Important Australian + International Fine Art
15 July 2020


(1913 – 2005, Spanish)

oil, collage and paper on board

77.0 x 55.0 cm

signed, dated and inscribed with title on label verso: ‘Roi Au Fond Rouge[…] 1957 Clavé’
bears inscription verso: Antoni Clave (S34) ‘The King of Cards’ […] Gift from An Clavé 25-8-58
certificate of authenticity issued by Archives Antoni Clavé accompanies the work, archive number 58TMPMPN57

$30,000 – 50,000
Sold for $39,273 (inc. BP) in Auction 61 - 15 July 2020, Melbourne

Mr and Mrs Oscar Edwards, Sydney, acquired directly from the artist in August 1958
Judy Cassab, Sydney
The Estate of Judy Cassab, Sydney
Shapiro Auctioneers, Sydney, 17 May 2016, lot 45
Private collection, Sydney


Famous Painters in Private Collections, Hicks Atkinsons Gallery, Melbourne, c.1960s (label attached verso)

Catalogue text

Born in Barcelona in 1913, Antoni Clavé is regarded as one of Spain’s most celebrated artists with a vast and varied oeuvre encompassing painting, printmaking and sculpture, as well as stage and costume design. Born in 1913 in Barcelona, he trained at the Barcelona School of Fine Arts at the age of thirteen, before working in advertising and decoration where he delighted in the opportunity to delve into avant-garde experimentation, creating collages with various material, rope, printed textiles, cardboard and newspaper. Upon the outbreak of the Spanish Civil War in 1936, Clavé enlisted as a draughtsman for the Republican Government Army and, at the conclusion of the war in 1939, was forced to flee to France as a refugee. Settling in Paris, Clavé initially worked as an illustrator for children’s books and in 1940, held his first solo show at the ‘Au sans Pareil’ bookshop, 37 Avenue Kleber – the same venue where Max Ernst and other leading figures from the Dada movement had been exhibiting since the 1920s. In 1944, he met fellow expatriate Picasso who was to have a profound influence upon his artistic development. Indeed, where previously he had embraced an intimate, decorative style betraying affinities with Post-Impressionist artists such as Bonnard, Vuillard and Rouault, now Clavé embarked upon figure compositions such as the present King of Cards (Roi au Fond Rouge), 1957 – which were inspired by not only Picasso’s motifs of kings, harlequins and children, but his radical use of the collage technique.

Following the end of World War II, Clavé began to increasingly attract international recognition with theatrical designs for stage sets in New York, Munich, London and Paris, including most notably Los Caprichos (1946) and Carmen (1949) for Roland Petit’s ballet company, Les Ballets des Champs Elysées, and was nominated for two Academy Awards (Best Art Direction and Best Costume Design) for his work on the 1952 film, Hans Christian Andersen. During this period, Clavé also continued to exhibit widely at the Galerie Witcomb, Buenos Aires (1951); the Galerie Drouant-David in Paris (1953); and Galleria del Sole, Milan (1954), and in 1954, abandoned theatrical design in order to devote himself more fully to his painting which had now become substantially more abstract and enigmatic, integrating the influence of wall textures and graffiti, as well as objets trouvés employed in a collage-like manner. In 1957, he began to design carpets, and from 1960, embarked upon sculptural bas reliefs, assemblages and totem-like sculptures of wood and modelled or imprinted lead. In 1958, the first survey exhibition of Clavé’s work was organised by Galerie Creuzevault, Paris; and after several solo exhibitions in Zurich, Barcelona, Paris and Tokyo during the intervening years, Clavé was honoured with a major retrospective at the Centre Pompidou Musée d’Art Moderne, Paris in 1978, and in 1984, represented Spain at the prestigious Venice Biennale.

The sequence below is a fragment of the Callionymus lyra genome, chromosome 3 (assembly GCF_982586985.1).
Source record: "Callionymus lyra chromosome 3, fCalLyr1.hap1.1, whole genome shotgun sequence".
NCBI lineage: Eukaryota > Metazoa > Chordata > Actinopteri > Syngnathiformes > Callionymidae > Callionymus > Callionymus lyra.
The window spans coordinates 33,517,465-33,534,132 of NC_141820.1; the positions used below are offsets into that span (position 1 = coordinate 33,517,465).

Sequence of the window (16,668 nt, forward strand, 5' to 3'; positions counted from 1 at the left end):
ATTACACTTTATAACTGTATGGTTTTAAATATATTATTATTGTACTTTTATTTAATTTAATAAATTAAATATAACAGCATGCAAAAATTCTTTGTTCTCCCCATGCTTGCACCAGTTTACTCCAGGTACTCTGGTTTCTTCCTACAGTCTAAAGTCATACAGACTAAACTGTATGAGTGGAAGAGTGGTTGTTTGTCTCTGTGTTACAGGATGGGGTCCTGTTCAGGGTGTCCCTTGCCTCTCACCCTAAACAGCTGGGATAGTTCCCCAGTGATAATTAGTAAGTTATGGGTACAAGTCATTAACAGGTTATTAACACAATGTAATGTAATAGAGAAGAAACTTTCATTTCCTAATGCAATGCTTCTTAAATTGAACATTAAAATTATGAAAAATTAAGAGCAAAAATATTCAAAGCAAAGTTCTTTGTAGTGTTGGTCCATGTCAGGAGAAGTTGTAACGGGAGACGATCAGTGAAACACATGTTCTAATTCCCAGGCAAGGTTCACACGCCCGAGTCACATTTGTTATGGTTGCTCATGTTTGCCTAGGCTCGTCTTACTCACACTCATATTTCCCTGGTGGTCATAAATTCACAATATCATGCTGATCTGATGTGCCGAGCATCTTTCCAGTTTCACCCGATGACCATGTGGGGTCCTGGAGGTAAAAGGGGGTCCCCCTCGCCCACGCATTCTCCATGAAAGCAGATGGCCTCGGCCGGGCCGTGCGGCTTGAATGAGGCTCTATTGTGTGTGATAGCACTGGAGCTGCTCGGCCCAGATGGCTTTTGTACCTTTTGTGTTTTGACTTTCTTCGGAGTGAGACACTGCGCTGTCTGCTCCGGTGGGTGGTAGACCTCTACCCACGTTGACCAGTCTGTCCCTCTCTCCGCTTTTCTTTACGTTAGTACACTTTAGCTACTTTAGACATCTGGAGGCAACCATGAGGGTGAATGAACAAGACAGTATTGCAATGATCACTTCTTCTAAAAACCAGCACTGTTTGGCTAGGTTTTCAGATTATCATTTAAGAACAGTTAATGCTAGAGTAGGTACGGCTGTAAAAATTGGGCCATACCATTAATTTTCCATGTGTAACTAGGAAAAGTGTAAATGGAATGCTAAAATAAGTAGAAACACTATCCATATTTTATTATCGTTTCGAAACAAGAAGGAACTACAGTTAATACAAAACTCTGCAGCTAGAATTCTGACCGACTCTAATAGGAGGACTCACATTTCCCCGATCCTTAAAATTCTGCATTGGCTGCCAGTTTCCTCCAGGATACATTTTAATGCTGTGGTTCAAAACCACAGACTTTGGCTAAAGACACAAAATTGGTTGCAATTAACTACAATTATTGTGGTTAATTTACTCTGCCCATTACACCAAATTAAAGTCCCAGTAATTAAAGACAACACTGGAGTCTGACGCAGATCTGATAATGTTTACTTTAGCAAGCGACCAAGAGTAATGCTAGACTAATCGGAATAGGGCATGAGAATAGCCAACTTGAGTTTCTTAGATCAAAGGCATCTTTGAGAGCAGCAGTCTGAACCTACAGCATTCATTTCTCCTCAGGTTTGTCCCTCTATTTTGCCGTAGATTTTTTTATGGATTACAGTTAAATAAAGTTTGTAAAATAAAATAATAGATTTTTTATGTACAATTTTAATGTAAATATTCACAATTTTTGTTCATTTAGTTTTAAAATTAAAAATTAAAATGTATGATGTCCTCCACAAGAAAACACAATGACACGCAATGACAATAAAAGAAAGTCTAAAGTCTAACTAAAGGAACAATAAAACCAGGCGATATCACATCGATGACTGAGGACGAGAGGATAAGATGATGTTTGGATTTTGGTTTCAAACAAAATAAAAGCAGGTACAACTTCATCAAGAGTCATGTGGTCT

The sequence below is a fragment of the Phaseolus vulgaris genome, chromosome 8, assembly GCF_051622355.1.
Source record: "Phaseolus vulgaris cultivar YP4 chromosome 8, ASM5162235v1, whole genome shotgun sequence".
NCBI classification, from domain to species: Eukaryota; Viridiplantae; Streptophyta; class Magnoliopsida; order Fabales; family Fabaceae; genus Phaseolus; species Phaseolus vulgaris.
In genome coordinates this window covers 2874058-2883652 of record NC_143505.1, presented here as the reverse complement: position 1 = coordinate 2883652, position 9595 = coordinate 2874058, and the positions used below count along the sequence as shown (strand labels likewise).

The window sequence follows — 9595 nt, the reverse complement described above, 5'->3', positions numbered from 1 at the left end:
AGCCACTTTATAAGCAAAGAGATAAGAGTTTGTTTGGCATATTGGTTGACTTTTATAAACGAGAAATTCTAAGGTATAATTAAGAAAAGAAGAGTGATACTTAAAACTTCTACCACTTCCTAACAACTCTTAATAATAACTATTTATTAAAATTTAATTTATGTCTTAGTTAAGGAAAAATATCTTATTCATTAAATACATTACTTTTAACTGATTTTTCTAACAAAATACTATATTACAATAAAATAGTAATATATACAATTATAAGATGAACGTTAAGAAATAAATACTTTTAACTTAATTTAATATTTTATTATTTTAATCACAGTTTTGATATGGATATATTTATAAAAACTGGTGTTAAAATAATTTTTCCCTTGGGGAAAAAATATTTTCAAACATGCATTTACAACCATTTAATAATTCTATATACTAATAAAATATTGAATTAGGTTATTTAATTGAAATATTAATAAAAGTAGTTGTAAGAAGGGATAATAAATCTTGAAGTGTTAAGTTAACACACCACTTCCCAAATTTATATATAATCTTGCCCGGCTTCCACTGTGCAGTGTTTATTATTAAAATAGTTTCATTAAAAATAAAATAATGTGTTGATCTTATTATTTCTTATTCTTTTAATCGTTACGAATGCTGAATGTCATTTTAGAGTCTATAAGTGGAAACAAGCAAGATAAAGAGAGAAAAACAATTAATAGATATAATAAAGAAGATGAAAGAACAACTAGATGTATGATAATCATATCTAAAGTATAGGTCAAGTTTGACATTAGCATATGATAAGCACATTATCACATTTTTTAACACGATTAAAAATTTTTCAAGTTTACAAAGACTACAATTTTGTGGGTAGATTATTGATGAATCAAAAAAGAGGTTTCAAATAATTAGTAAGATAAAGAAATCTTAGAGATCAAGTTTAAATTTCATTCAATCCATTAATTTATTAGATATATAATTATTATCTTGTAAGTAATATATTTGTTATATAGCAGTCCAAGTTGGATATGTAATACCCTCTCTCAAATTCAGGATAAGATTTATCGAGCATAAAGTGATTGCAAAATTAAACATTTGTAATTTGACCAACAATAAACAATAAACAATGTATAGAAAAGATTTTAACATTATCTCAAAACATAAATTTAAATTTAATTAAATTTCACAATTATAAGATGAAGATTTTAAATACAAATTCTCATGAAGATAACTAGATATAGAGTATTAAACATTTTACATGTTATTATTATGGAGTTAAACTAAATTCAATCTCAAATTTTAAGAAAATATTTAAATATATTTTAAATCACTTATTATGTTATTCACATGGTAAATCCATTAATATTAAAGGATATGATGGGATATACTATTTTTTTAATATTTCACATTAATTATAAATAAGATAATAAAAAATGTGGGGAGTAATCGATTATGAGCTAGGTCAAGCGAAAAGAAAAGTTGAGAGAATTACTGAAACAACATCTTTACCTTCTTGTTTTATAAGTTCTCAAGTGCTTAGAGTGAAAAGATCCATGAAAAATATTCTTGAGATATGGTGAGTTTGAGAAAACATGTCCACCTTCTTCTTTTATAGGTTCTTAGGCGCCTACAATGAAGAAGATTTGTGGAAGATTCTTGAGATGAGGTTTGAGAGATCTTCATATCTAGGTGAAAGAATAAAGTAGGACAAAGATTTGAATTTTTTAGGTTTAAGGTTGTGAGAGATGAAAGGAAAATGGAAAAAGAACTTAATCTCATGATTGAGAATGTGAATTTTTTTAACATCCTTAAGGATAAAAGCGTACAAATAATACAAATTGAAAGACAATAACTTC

Today Clavé’s work may be found in many major museums and galleries around the world, including the Fine Arts Museums of San Francisco; the Tate Gallery, London; the Museo de Bellas de Bilbao, Spain; the Musée d’Art Moderne, Paris; the Museo Nacional de Arte Reina Sofia, Madrid; the Museum of Modern Art, Tokyo; and the British Museum, London.